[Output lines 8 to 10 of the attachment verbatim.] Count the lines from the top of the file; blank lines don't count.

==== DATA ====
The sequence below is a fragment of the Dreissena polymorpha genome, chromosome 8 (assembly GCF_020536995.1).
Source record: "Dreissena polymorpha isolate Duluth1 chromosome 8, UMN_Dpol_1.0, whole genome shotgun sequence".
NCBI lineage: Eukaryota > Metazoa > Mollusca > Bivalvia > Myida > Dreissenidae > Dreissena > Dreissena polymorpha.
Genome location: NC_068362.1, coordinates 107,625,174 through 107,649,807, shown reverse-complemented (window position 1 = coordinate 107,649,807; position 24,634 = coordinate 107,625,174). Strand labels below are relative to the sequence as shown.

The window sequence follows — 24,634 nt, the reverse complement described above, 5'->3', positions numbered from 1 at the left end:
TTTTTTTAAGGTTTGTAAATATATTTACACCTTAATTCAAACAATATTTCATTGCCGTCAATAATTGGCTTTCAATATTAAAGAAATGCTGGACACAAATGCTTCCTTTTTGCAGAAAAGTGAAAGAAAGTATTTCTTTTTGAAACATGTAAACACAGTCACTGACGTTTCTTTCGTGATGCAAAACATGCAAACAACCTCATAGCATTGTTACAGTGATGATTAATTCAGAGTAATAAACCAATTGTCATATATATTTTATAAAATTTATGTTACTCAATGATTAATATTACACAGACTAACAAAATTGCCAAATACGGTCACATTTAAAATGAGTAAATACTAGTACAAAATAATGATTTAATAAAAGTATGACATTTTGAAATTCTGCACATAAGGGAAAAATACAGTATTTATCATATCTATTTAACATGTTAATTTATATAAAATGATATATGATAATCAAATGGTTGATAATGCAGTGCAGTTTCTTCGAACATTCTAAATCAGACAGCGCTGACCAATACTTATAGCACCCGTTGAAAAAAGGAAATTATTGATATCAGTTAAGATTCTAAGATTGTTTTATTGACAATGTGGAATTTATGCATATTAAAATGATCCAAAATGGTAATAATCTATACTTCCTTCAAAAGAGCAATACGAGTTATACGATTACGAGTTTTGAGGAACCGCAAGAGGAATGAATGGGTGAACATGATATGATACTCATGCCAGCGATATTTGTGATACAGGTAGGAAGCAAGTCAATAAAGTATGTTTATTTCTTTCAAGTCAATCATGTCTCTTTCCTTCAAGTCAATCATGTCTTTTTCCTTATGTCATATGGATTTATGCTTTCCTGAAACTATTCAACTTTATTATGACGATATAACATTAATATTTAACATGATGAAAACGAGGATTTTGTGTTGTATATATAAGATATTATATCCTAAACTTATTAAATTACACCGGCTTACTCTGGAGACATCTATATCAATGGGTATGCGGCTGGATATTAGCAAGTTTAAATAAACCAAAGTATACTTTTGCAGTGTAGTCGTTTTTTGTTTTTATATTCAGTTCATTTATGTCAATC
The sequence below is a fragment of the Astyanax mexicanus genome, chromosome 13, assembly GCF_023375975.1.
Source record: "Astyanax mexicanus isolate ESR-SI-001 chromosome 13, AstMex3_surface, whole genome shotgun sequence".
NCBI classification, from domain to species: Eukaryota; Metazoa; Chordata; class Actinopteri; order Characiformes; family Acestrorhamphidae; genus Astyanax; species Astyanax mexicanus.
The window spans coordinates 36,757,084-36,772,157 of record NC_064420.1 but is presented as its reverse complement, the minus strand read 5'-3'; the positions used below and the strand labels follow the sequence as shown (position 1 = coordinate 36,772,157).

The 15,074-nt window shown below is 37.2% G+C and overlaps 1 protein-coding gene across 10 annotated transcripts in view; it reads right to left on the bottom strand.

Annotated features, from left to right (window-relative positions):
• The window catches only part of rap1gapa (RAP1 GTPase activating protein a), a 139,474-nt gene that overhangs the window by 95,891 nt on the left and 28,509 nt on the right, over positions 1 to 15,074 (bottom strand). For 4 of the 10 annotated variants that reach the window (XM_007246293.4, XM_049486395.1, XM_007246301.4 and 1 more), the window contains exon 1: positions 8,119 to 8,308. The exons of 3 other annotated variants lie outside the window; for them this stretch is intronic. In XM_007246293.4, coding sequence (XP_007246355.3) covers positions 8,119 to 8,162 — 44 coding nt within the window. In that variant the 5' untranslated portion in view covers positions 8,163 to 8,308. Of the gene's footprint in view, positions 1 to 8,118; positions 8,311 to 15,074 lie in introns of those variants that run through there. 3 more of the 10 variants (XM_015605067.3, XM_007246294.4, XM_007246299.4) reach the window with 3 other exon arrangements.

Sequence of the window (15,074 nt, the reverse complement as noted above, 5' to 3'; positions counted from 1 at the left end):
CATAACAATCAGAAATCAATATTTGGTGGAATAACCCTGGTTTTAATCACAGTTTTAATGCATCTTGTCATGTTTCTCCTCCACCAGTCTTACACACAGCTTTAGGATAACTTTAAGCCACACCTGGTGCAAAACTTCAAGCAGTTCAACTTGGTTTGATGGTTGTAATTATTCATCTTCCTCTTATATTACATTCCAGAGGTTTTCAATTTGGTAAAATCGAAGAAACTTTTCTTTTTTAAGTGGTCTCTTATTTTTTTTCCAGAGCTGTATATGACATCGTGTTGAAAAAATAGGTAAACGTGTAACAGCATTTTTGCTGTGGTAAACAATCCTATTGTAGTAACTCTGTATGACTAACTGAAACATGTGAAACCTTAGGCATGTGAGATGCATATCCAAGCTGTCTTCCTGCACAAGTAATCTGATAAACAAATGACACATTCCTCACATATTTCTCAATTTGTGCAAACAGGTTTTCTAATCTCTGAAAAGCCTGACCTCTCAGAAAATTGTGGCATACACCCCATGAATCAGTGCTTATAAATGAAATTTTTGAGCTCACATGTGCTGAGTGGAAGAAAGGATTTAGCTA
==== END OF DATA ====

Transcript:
Source record: "Astyanax mexicanus isolate ESR-SI-001 chromosome 13, AstMex3_surface, whole genome shotgun sequence".
NCBI classification, from domain to species: Eukaryota; Metazoa; Chordata; class Actinopteri; order Characiformes; family Acestrorhamphidae; genus Astyanax; species Astyanax mexicanus.
The window spans coordinates 36,757,084-36,772,157 of record NC_064420.1 but is presented as its reverse complement, the minus strand read 5'-3'; the positions used below and the strand labels follow the sequence as shown (position 1 = coordinate 36,772,157).